The GPIF made 15.2 per cent in the quarter on its holdings of domestic equities, slightly ahead of a 15 per cent rise in the Topix index, and 16.5 per cent on its portfolio of foreign stocks. Foreign bond holdings returned 8.8 per cent, reflecting the yen’s fall, while domestic bonds lost 1.1 per cent.
After three quarters of its fiscal year, which runs to the end of March, the GPIF was up 5.7 per cent. That follows a 3.9 per cent fall the previous year.
Despite U.S. President Donald Trump’s bluster on “historic tax reform” and $1 trillion in infrastructure investment, his visions still remain short on specifics, while the Congress appears headed to an epic clash over a contentious corporate tax plan.
American stocks surged in euphoria after Trump said Feb. 9 that he would announce something “over the next two or three weeks that will be phenomenal in terms of tax.” Yet his address to a joint session of Congress Tuesday night, his first, contained nothing but generalities — a far cry from the promised “phenomenal” plan.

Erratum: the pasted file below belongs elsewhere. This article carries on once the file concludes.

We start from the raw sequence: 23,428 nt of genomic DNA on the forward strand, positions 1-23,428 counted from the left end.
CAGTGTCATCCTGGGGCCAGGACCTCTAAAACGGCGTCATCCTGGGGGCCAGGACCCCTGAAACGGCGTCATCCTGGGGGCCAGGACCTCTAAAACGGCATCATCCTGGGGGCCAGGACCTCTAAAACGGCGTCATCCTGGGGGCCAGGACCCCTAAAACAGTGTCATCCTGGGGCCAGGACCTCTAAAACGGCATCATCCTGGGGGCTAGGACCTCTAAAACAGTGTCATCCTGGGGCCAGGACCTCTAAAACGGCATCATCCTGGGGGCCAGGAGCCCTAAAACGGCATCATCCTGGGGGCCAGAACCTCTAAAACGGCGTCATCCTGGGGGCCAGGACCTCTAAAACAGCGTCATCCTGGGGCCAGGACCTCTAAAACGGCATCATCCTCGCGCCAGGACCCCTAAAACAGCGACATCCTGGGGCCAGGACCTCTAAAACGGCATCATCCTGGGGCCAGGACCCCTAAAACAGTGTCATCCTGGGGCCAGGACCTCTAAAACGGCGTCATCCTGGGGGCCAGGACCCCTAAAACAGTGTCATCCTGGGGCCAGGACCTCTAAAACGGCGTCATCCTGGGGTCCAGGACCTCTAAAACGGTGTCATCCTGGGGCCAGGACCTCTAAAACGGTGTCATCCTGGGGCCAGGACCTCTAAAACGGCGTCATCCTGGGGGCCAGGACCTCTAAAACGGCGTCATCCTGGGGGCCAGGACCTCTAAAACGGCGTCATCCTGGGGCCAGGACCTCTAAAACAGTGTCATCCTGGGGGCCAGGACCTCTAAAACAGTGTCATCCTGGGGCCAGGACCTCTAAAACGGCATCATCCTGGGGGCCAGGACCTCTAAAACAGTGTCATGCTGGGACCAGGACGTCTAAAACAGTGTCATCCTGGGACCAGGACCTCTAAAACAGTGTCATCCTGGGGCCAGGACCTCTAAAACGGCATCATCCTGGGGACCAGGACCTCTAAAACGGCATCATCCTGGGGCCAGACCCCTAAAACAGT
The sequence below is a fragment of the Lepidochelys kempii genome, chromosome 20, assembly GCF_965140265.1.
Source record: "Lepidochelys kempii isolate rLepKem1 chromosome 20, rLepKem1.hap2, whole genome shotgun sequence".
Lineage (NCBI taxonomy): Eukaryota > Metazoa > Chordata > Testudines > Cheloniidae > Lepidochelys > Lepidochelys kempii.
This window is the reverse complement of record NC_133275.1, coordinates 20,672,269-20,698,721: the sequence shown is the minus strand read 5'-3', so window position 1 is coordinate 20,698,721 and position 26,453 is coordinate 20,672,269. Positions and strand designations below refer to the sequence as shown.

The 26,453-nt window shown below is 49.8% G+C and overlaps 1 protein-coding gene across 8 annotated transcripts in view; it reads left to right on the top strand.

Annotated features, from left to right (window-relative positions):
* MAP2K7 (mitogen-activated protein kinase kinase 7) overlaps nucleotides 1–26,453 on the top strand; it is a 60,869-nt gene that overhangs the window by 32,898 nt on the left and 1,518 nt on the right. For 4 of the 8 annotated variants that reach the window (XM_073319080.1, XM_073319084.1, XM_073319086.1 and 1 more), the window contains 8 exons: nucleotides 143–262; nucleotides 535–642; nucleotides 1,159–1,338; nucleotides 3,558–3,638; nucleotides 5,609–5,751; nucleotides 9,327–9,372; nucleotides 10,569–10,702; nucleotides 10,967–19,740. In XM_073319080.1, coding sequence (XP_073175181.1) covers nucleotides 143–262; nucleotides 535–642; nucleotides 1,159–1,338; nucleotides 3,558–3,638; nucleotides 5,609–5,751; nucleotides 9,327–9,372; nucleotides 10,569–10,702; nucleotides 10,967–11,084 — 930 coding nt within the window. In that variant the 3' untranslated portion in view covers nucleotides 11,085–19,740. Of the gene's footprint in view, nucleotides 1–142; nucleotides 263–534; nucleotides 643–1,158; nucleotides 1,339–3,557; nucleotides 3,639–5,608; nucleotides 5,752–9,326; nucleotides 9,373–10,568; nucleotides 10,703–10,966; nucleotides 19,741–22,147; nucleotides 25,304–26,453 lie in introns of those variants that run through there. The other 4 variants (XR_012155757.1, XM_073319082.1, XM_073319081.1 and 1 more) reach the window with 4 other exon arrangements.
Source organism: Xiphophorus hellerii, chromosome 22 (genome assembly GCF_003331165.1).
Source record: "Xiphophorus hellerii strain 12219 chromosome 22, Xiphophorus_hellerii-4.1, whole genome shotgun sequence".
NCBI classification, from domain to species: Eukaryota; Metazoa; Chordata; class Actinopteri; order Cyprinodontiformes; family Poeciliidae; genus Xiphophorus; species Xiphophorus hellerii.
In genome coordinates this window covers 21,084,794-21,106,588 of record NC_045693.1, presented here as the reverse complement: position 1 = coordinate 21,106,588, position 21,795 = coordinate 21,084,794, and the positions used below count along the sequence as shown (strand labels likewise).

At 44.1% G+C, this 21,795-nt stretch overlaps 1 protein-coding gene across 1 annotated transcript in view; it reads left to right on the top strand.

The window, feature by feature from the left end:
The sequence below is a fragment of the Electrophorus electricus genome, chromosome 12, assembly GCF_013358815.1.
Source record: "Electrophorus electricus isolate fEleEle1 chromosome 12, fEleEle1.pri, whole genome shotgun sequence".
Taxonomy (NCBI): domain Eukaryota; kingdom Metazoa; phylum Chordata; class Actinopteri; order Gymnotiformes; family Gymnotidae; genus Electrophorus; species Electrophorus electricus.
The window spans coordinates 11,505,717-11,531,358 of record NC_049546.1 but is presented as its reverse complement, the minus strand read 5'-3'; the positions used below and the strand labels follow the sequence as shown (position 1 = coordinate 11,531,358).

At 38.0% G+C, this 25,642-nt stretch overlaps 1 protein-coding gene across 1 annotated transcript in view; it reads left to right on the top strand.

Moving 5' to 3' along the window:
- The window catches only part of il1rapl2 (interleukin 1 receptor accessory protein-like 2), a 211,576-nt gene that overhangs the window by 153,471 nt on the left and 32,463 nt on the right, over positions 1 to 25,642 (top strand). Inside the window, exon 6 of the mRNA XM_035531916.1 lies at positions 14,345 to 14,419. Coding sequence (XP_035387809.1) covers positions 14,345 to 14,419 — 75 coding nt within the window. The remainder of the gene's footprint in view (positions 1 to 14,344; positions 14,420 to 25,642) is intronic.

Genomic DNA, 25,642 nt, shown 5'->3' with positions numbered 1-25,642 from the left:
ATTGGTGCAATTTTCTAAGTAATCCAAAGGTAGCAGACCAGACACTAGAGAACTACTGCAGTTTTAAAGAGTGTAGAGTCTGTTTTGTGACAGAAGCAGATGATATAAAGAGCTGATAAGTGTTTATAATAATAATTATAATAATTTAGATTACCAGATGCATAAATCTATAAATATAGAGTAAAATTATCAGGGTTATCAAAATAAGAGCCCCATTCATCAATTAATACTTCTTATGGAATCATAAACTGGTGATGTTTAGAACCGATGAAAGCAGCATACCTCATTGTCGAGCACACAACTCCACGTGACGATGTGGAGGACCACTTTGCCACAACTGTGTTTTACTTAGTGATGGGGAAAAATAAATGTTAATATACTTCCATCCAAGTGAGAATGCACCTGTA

During the campaign, Trump called for cutting the federal corporate tax rate from 35% to 15%. Republican lawmakers in the House of Representatives have drawn up a proposal of their own that would introduce a 20% border adjustment tax to fund a corporate tax rate cut to 20%. This plan would impose no taxes on exports but would bar companies from deducting import-related costs from taxable income.
Trump has not taken a clear stand on the border adjustment tax, and Tuesday’s address only alluded to the issue. “When we ship products out of America, many other countries make us pay very high tariffs and taxes,” he said. “But when foreign companies ship their products into America, we charge them nothing, or almost nothing.” Read More